- The Washington Times - Monday, March 21, 2005

PARIS (AP) — The 35-hour workweek — once a shining symbol of France’s determination to balance work with “joie de vivre” —is coming to an end as lawmakers move to pump more man-hours into a struggling economy.

Introduced under the Socialists but headed for effective abolition by lawmakers today, “les 35 heures” have been a boon for some but, critics argue, a big drain on the economy.

Heated debate over dismantling the working time law has fed into wider political and literary soul searching in France, on themes ranging from the country’s economic frailty and bureaucratic office culture to whether quality of life should be measured in time or money.

For Sophie Guilbaud, a loan company manager who spends part of the week helping run her son’s nursery and shopping, that last question is a no-brainer.

“Work is not the only thing in my life,” she said, suggesting she might quit rather than work more hours.

But with unemployment at 10 percent, politicians of all stripes acknowledge the country’s unique 35-hour law has failed in its original ambition: to force employers to hire massively. What’s more, there are strong signs that the time cut hurt living standards as employers froze salaries to make up for lost labor.

“The intention was to spread work around, but the effect was to spread our salaries around,” Thierry Breton, France’s new finance minister, said last week.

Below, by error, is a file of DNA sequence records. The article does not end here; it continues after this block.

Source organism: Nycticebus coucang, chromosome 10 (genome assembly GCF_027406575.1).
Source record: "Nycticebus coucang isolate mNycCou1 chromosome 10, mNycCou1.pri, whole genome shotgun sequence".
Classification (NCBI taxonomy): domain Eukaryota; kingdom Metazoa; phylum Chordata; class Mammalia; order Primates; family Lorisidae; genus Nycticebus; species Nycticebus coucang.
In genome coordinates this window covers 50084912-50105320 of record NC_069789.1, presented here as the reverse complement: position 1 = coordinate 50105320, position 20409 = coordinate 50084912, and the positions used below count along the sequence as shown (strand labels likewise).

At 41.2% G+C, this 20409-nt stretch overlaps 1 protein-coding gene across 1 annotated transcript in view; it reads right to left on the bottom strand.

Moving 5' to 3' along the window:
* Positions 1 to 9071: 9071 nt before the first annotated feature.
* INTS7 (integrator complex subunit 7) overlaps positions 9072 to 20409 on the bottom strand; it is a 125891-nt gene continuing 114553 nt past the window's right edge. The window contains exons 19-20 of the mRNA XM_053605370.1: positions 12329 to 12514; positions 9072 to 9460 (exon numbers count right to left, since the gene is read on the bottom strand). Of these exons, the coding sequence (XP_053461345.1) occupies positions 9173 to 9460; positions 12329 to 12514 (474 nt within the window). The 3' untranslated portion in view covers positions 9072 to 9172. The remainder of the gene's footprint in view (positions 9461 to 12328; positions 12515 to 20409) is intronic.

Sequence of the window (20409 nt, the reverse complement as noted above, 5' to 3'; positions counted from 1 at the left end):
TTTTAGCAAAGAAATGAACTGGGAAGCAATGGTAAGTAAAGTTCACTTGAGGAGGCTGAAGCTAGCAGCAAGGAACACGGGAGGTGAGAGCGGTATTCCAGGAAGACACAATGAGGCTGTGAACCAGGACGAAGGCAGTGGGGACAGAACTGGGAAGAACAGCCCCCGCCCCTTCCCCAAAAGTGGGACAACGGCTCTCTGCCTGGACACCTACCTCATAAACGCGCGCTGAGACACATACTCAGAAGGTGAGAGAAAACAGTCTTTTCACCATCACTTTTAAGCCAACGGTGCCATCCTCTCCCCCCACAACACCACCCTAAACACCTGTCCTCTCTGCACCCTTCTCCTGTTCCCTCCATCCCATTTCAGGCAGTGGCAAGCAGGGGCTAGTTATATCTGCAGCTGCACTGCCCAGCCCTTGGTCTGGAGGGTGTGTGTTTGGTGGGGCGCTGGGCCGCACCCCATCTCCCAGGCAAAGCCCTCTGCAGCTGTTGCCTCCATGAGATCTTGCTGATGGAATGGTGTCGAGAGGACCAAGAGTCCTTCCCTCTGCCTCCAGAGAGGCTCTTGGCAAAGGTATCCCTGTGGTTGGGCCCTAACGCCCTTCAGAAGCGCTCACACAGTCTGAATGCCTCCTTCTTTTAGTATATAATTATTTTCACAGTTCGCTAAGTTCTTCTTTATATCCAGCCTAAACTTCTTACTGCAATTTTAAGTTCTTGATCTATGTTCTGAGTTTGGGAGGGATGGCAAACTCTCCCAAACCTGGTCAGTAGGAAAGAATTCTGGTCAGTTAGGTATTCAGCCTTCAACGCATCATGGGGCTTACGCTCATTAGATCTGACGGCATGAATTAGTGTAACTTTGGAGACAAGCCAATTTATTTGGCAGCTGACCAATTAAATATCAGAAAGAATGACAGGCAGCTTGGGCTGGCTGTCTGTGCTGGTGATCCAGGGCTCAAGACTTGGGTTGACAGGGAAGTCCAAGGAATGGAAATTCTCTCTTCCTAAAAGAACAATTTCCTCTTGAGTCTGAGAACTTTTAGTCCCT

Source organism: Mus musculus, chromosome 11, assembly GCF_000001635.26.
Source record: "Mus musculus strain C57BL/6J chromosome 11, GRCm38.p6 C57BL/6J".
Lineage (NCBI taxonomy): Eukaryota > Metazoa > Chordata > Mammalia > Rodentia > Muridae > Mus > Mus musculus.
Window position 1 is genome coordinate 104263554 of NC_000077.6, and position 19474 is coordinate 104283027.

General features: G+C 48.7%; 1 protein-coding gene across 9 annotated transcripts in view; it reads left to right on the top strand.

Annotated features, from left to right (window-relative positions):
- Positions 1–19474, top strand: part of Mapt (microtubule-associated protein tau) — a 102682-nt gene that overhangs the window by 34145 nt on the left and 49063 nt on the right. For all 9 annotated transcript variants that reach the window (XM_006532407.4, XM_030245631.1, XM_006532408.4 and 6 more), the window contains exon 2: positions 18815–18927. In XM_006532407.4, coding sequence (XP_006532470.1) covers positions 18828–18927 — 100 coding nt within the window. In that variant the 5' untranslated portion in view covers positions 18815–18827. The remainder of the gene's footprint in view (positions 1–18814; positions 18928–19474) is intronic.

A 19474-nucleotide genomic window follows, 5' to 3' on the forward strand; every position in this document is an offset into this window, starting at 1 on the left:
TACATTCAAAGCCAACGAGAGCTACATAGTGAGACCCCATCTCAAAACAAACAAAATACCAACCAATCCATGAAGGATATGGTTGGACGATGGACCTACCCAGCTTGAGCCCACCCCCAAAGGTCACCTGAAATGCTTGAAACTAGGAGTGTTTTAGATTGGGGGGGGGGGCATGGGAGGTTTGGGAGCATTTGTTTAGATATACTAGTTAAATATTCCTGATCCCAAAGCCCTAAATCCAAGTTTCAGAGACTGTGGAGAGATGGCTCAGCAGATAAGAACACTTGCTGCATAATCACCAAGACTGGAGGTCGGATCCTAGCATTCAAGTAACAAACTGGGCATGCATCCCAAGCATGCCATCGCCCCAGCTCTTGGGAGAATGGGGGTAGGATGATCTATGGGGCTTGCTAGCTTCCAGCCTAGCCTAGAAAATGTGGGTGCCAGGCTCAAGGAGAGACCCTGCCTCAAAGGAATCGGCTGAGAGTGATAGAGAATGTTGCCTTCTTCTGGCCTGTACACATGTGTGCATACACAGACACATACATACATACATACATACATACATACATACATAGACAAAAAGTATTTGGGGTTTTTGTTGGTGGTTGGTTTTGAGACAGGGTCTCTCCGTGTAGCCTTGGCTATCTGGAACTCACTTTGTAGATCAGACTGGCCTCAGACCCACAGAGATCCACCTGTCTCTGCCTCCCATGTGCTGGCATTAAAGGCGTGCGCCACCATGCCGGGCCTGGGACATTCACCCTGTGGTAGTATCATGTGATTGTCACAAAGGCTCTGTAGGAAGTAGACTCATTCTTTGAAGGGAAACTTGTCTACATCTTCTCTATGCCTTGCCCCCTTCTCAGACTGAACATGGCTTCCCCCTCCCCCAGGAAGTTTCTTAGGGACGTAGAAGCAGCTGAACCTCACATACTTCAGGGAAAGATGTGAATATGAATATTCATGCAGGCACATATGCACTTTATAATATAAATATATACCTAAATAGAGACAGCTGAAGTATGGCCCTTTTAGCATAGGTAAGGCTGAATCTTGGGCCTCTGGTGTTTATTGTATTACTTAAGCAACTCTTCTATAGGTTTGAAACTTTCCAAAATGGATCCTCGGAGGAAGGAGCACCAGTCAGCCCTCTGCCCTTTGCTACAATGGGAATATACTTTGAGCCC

A government-backed bill that effectively restores the previous 39-hour workweek is expected to win final approval this week, despite massive public protests earlier this month and denunciations by the out-of-power Socialists.

Amid soaring unemployment and stagnating wages, the reform is supported by job seekers and even factory workers, according to a survey published by pollsters CSA last month — and by 46 percent of the overall population, with 43 percent opposed.

There are other signs the vision expounded by former Prime Minister Lionel Jospin’s Socialists now rings hollow to some left-wing constituencies.

Often touted as the working mother’s godsend, the 35-hour week actually made life harder for poorer women and single parents, according to women’s organization CLEF.

“The women that suffered were the lowest paid, who needed all the overtime they could get to make ends meet,” said CLEF President Monique Halpern. “I think this is one of the reasons that Lionel Jospin lost the elections.”

Clara Gaymard, the globe-trotting head of the French International Investment Agency, contends the 35-hour week has damaged investment in France, mainly because of its negative image in countries such as the United States — France’s biggest source of investment.

“The perception was that the French didn’t want to work anymore,” she said, whereas French workers remain among the most productive in the world, ahead of Britain, Germany, the United States and Japan, according to the European statistics agency Eurostat.

Mrs. Gaymard is the wife of former finance minister Herve Gaymard, who resigned last month in a scandal over his lavish publicly funded apartment.

Marc Touati, chief economist at Paris-based Natexis Banques Populaires, conceded the law initially created some jobs and gave large employers an incentive to offer more flexible schedules because there were tax breaks and business was good.

In today’s uncertain economic environment, though, the shorter workweek is “destroying jobs because companies wonder whether it’s worth taking people on for just 35 hours a week,” Mr. Touati said.

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